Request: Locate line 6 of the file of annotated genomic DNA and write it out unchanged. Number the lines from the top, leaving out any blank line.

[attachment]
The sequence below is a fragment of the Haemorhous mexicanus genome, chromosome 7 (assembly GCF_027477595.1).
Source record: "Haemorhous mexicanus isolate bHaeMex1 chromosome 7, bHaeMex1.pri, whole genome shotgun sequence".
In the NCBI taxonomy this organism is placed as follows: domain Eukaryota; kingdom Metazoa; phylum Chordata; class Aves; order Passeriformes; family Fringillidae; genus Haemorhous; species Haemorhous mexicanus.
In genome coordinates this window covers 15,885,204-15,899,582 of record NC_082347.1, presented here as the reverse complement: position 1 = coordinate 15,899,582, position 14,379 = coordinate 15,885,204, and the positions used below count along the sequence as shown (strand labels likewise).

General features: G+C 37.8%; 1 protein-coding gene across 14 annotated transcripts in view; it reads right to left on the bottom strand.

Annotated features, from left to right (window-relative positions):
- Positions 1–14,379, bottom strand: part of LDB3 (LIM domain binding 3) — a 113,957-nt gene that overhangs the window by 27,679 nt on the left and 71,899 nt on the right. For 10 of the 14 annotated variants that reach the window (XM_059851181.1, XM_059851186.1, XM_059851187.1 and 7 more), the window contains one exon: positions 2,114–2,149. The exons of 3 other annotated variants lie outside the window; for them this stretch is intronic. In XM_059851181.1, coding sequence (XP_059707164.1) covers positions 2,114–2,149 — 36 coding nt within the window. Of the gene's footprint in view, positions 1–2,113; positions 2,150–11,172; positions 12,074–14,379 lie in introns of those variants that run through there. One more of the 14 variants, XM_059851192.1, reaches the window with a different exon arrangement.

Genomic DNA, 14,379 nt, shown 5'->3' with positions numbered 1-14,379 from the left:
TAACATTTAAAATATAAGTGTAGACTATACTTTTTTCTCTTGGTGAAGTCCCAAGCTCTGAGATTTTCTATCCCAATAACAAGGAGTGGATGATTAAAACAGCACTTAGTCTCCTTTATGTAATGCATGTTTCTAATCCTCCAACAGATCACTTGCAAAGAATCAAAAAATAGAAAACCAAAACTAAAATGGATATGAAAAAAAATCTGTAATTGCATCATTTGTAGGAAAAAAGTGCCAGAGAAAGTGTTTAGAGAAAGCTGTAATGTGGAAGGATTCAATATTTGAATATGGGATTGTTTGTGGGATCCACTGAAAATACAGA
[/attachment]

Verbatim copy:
Annotated features, from left to right (window-relative positions):